Video: Won't jail $Trillions-thieving Banksters, but a Helpless Vet Building a BombShelter? Get Him!Submitted by AnCapMercenary on Wed, 05/09/2012 - 19:21
Meet Mr. Joe Del Rio: the keenly self-preservationally concerned Enemy of the State.
Oh, it gets better. Those control freak statist lunatics came and CEMENTED the shelter shut! Then, to add insult to injury, charged HIM $90,000+ for the cement job! This was all merely a ploy to condemn his home, for eminent domain. Truly a despicable bunch of gutlessly aberrant organisms.
May 9, 2012
The city of Austin, Texas, was looking for an excuse to steal Joe Del Rio’s modest home. It found one – it insisted he had a “bunker” beneath the house.
Actually, it was a fallout shelter built during the Cold War, something millions of Americans were encouraged to build by the federal government, beginning in 1961 under the Community Fallout Shelter Program.
The city began its theft by sending the code enforcement team to Mr. Del Rio’s home early one Saturday morning in May of 2010. After the retired Air Force reservist, Vietnam veteran, and former state employee put on some clothes and opened the door, he was rushed by an Austin Police SWAT team. He was detained and interrogated over a period of ten hours.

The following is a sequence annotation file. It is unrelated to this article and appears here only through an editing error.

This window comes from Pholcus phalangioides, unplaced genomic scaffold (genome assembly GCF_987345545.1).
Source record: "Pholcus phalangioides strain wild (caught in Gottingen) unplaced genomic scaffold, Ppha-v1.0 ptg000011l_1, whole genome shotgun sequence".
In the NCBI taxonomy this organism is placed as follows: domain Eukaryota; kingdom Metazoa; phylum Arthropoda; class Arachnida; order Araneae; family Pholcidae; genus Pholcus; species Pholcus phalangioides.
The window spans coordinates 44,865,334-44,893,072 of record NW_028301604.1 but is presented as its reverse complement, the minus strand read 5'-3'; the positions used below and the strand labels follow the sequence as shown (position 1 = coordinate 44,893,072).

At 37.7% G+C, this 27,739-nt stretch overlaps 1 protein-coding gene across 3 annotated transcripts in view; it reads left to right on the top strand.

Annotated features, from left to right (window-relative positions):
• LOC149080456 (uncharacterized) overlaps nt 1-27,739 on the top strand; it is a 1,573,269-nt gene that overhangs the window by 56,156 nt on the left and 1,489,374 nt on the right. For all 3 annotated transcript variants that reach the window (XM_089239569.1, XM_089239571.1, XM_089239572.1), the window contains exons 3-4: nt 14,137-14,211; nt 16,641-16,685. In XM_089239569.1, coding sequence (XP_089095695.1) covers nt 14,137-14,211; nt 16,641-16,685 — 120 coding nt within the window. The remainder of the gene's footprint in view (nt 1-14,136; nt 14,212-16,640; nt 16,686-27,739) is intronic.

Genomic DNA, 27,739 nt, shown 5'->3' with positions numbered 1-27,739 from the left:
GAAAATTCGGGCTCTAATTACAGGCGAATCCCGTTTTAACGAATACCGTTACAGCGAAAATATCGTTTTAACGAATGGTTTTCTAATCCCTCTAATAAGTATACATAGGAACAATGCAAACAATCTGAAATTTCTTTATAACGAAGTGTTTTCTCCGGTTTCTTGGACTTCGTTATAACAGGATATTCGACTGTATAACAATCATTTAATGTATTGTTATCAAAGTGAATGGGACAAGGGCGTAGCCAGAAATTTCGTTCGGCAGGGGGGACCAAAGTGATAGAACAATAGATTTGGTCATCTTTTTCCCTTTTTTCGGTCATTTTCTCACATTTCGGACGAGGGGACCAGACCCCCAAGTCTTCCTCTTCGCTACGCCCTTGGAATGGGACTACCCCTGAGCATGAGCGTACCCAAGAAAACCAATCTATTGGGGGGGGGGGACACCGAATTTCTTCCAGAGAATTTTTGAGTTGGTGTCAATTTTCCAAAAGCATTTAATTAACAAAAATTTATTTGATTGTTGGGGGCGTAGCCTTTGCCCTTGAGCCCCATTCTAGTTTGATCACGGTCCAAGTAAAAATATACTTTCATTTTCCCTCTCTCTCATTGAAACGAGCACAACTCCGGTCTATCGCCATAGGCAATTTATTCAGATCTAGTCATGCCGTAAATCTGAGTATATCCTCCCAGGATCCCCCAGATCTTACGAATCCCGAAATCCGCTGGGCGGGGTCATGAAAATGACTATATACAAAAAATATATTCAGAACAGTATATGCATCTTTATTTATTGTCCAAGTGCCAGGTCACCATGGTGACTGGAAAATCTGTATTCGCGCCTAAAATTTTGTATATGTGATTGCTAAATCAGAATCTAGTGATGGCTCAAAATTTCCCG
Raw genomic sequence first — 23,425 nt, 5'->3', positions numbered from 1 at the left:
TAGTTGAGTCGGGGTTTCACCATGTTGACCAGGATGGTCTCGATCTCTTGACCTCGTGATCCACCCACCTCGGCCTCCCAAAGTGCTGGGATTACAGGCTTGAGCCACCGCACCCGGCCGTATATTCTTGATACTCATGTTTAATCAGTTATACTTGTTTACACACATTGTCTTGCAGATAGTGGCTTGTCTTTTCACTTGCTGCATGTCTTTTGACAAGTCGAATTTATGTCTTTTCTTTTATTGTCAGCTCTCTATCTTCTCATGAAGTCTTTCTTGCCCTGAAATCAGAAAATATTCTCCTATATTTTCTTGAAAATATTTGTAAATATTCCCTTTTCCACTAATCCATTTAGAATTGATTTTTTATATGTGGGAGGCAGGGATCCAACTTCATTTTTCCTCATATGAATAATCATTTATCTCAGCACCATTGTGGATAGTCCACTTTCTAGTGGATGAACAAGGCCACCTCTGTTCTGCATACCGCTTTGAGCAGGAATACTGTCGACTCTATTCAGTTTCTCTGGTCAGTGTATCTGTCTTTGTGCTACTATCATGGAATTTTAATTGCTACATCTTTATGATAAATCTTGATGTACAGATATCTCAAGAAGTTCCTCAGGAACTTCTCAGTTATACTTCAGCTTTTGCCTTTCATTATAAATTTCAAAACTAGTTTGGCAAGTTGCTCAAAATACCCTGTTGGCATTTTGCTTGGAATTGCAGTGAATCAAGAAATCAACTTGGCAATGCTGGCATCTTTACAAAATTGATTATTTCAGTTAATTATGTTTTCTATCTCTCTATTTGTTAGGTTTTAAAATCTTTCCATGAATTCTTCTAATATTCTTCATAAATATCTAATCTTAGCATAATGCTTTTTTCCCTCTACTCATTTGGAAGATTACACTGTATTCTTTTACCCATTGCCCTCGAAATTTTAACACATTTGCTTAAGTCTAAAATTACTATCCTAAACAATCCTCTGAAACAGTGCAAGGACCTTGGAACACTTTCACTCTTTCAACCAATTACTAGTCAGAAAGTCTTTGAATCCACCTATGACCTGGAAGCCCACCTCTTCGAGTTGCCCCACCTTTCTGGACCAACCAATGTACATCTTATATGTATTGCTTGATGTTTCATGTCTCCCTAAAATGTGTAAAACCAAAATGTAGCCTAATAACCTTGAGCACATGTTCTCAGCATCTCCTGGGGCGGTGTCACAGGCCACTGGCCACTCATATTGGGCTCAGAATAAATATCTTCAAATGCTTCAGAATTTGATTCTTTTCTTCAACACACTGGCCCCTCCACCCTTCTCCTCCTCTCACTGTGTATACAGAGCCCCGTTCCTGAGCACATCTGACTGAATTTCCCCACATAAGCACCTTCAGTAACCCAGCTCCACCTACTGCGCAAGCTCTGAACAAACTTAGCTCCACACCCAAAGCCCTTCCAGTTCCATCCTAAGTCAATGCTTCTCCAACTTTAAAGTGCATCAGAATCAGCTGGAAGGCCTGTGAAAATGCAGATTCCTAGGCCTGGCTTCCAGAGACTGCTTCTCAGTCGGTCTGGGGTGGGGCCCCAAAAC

Just another day in the police state that is Amerika. If this is what 'greenie' tree-hugging liberal Austin, TX eco-fascists do, just think what the next phase of fascist RINOs would do.
When a man cannot do to his home as he well damn pleases in Texas, no amount of 'it's a free country' rhetoric will change the veritable reality that we live a police state! Period.
Original Austin American Stateman coverage:
By Claudia Grisales | Tuesday, May 11, 2010, 01:53 PM
Joe Del Rio says the underground space started as a Cold War-era shelter. A structural engineer found the house safe in 2009.
By Patrick Beach
Updated: 10:23 p.m. Monday, May 7, 2012
Published: 10:09 p.m. Monday, May 7, 2012
Two years ago today, Joe Del Rio was awakened to find city officials at the door of his lifelong home in East Austin, demanding entry. Before it was over, the Police Department's SWAT team and the Fire Department had been deployed, and Del Rio said he was detained and questioned for about 10 hours because of what officials called a multilevel bunker-like space under the house with suspicious and unusual materials.
After the city billed Del Rio in April for about $90,000 in repairs it said were critical to make the home on Canterbury Street safe, Del Rio sued the City of Austin last week for what his lawyers say was a heavy-handed and unconstitutional seizure of his property without compensation.
"The ordeal they put me through was unnecessary," Del Rio, now 72, said the afternoon before the second anniversary of his forced eviction. "I've gotten the runaround. I think they want the property. Condemning it is a cheap way to get it."